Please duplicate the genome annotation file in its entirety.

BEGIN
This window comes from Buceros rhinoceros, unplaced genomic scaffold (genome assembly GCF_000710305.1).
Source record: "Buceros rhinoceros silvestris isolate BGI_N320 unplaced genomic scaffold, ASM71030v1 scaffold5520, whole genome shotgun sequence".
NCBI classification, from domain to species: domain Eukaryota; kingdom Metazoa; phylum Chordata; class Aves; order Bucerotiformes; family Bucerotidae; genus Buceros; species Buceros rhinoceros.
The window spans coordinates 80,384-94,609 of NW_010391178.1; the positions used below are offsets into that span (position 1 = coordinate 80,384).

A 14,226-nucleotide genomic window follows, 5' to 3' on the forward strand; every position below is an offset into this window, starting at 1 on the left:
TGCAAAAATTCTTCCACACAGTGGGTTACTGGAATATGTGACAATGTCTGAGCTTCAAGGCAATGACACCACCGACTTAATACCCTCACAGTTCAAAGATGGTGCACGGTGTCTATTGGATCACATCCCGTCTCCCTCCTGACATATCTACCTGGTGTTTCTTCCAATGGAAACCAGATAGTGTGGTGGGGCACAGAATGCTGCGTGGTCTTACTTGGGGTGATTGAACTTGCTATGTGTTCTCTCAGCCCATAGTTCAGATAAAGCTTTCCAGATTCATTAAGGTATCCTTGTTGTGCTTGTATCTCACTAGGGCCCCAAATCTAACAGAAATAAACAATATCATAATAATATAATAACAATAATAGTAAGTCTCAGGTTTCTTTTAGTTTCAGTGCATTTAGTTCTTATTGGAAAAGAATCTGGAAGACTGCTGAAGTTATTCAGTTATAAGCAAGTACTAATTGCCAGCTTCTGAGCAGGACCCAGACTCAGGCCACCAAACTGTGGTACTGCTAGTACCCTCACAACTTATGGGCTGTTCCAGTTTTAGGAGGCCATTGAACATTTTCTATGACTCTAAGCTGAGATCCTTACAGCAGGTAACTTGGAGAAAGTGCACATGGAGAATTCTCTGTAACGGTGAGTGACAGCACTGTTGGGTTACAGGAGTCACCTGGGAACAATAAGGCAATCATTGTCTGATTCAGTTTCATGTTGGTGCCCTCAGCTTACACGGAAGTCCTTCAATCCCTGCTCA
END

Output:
This window comes from Buceros rhinoceros, unplaced genomic scaffold (genome assembly GCF_000710305.1).
Source record: "Buceros rhinoceros silvestris isolate BGI_N320 unplaced genomic scaffold, ASM71030v1 scaffold5520, whole genome shotgun sequence".
NCBI classification, from domain to species: domain Eukaryota; kingdom Metazoa; phylum Chordata; class Aves; order Bucerotiformes; family Bucerotidae; genus Buceros; species Buceros rhinoceros.
The window spans coordinates 80,384-94,609 of NW_010391178.1; the positions used below are offsets into that span (position 1 = coordinate 80,384).

A 14,226-nucleotide genomic window follows, 5' to 3' on the forward strand; every position below is an offset into this window, starting at 1 on the left:
TGCAAAAATTCTTCCACACAGTGGGTTACTGGAATATGTGACAATGTCTGAGCTTCAAGGCAATGACACCACCGACTTAATACCCTCACAGTTCAAAGATGGTGCACGGTGTCTATTGGATCACATCCCGTCTCCCTCCTGACATATCTACCTGGTGTTTCTTCCAATGGAAACCAGATAGTGTGGTGGGGCACAGAATGCTGCGTGGTCTTACTTGGGGTGATTGAACTTGCTATGTGTTCTCTCAGCCCATAGTTCAGATAAAGCTTTCCAGATTCATTAAGGTATCCTTGTTGTGCTTGTATCTCACTAGGGCCCCAAATCTAACAGAAATAAACAATATCATAATAATATAATAACAATAATAGTAAGTCTCAGGTTTCTTTTAGTTTCAGTGCATTTAGTTCTTATTGGAAAAGAATCTGGAAGACTGCTGAAGTTATTCAGTTATAAGCAAGTACTAATTGCCAGCTTCTGAGCAGGACCCAGACTCAGGCCACCAAACTGTGGTACTGCTAGTACCCTCACAACTTATGGGCTGTTCCAGTTTTAGGAGGCCATTGAACATTTTCTATGACTCTAAGCTGAGATCCTTACAGCAGGTAACTTGGAGAAAGTGCACATGGAGAATTCTCTGTAACGGTGAGTGACAGCACTGTTGGGTTACAGGAGTCACCTGGGAACAATAAGGCAATCATTGTCTGATTCAGTTTCATGTTGGTGCCCTCAGCTTACACGGAAGTCCTTCAATCCCTGCTCA